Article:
The following interview with Giles Smith appeared in a February 1996 issue of The Independent newspaper...
Giles Smith didn't want to be just any old rock star. He wanted to be Sting. But his Eighties pop group, The Cleaners from Venus, let him down badly. All seemed lost, until, one fine day, the phone rang...
Word came through from the man at A&M Records; Sting fancied a jam. Any interest? I'm used to this, obviously. Given my history as former keyboards man with the legendary late-Eighties UK pop combo, the Cleaners from Venus (two albums, one tour of Germany, no hits and a messy inter-personal combustion), international rock stars are at one at me on virtually a daily basis to come out of retirement and play with them. "Oh, go on, just for an hour," they say, but I smile and say, quietly but firmly, "That's all in the past now."
In Sting's case, though, maybe I would make an exception. I have written a book called 'Lost in Music'. It is the story, chiefly, of the Cleaners from Venus's baffling failure to go global coupled with some thoughts about why I - and a billion other differently talented adolescent musicians - devoted unconscionable amounts of time, energy and money to the unlikely project of becoming a rock star.
In the course of all this the book confesses explicitly to some fantasies I have had, over the years, about Sting - specifically about wanting his job. It occurred to me early on, that if one had to be a rock star (and for a long time I thought I did) Sting would be a pretty good one to be. There are plenty of decent musical reasons for wishing to be Sting, who has amassed a back catalogue of cracking pop records, but there are also extra-musical ones.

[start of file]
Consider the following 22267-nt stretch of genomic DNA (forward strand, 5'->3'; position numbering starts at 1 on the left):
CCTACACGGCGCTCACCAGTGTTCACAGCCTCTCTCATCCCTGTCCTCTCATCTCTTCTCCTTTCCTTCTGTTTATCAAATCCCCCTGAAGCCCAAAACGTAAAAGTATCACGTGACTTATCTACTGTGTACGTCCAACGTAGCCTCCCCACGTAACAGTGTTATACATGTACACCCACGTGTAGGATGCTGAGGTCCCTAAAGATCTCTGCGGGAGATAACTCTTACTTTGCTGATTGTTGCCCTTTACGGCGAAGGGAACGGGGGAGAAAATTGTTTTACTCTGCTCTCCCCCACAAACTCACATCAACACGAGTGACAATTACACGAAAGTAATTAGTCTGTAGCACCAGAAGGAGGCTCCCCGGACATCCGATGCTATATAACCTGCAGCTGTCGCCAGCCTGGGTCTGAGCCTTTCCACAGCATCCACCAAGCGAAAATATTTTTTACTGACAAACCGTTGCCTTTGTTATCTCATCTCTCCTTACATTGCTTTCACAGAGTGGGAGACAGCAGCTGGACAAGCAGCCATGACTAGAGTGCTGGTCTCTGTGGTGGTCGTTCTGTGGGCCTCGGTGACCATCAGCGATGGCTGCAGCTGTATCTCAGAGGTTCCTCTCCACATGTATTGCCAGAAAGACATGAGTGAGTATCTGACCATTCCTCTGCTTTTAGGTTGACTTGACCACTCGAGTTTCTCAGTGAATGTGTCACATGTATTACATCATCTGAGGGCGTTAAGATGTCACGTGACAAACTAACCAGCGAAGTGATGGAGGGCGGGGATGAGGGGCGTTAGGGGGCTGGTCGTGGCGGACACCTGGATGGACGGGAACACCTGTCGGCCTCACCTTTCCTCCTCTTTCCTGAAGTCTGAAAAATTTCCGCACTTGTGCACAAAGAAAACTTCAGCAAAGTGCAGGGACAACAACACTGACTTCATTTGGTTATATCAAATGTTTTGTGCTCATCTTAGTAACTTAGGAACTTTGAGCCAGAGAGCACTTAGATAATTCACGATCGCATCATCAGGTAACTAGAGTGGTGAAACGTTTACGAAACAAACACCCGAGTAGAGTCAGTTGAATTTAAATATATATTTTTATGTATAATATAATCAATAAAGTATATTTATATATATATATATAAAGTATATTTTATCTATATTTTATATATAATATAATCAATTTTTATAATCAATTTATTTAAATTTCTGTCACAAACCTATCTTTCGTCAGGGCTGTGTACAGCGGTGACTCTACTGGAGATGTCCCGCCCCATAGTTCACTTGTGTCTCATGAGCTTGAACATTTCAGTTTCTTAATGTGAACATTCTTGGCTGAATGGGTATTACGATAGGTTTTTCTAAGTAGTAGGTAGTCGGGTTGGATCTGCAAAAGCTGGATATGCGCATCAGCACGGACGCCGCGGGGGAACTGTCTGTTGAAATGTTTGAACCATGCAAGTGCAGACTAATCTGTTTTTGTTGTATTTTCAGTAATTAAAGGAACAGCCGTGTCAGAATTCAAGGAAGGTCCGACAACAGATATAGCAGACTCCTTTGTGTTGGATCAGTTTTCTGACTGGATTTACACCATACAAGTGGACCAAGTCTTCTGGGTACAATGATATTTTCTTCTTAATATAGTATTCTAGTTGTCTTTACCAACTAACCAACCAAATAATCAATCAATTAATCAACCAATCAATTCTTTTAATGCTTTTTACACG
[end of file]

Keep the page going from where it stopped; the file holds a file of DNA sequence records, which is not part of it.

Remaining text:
Like the fact that he looks great (and younger, I would say in the flesh than in photographs, which is an unusual trick). He is also what you might call comfortably off. Last year, during the court case in which Sting's accountant was successfully prosecuted for embezzlement, it emerged that ¬£6 million had slipped out of Sting's bank account without him knowing. That's my kind of bank account. In short, I was on for Sting's lifestyle - at least as I imagined it from the outside. I mean how hard could it be? "What does Sting actually do," I asked in the book, "when he isn't touring or making records? He mucks about I reckon."
Sting may have had his own tactics for asking me on board for an afternoon. He hasn't had a multi-million-selling album since his last one. Everyone can use a little fresh blood and a different perspective. As for me - well, perhaps by trading a few licks with the man, in those circumstances of accelerated intimacy which only we musicians know, I could test the accuracy of those fantasies up close. Besides, I had nothing else on.
"Oh, all right then," I said.